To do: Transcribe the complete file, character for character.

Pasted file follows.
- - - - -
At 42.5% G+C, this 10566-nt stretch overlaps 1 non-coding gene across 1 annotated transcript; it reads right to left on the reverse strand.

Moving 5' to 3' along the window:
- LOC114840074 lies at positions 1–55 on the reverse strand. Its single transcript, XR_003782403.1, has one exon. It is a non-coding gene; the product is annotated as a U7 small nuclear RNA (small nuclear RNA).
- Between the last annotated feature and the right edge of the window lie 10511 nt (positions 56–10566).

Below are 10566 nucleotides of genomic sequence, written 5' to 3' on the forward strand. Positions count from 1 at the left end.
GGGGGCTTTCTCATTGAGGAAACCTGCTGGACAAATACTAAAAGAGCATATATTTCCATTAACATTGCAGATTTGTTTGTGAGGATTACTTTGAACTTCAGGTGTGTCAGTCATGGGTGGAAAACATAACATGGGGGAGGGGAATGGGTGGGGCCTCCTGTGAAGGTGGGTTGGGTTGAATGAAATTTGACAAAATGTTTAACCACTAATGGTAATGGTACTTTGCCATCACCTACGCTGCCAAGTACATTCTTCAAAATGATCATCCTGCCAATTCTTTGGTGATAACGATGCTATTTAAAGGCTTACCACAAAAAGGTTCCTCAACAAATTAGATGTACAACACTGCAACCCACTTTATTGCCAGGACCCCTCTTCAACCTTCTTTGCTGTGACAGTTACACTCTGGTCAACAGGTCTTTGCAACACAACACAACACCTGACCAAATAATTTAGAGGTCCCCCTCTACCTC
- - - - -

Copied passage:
At 42.5% G+C, this 10566-nt stretch overlaps 1 non-coding gene across 1 annotated transcript; it reads right to left on the reverse strand.

Moving 5' to 3' along the window:
- LOC114840074 lies at positions 1–55 on the reverse strand. Its single transcript, XR_003782403.1, has one exon. It is a non-coding gene; the product is annotated as a U7 small nuclear RNA (small nuclear RNA).
- Between the last annotated feature and the right edge of the window lie 10511 nt (positions 56–10566).

Below are 10566 nucleotides of genomic sequence, written 5' to 3' on the forward strand. Positions count from 1 at the left end.
GGGGGCTTTCTCATTGAGGAAACCTGCTGGACAAATACTAAAAGAGCATATATTTCCATTAACATTGCAGATTTGTTTGTGAGGATTACTTTGAACTTCAGGTGTGTCAGTCATGGGTGGAAAACATAACATGGGGGAGGGGAATGGGTGGGGCCTCCTGTGAAGGTGGGTTGGGTTGAATGAAATTTGACAAAATGTTTAACCACTAATGGTAATGGTACTTTGCCATCACCTACGCTGCCAAGTACATTCTTCAAAATGATCATCCTGCCAATTCTTTGGTGATAACGATGCTATTTAAAGGCTTACCACAAAAAGGTTCCTCAACAAATTAGATGTACAACACTGCAACCCACTTTATTGCCAGGACCCCTCTTCAACCTTCTTTGCTGTGACAGTTACACTCTGGTCAACAGGTCTTTGCAACACAACACAACACCTGACCAAATAATTTAGAGGTCCCCCTCTACCTC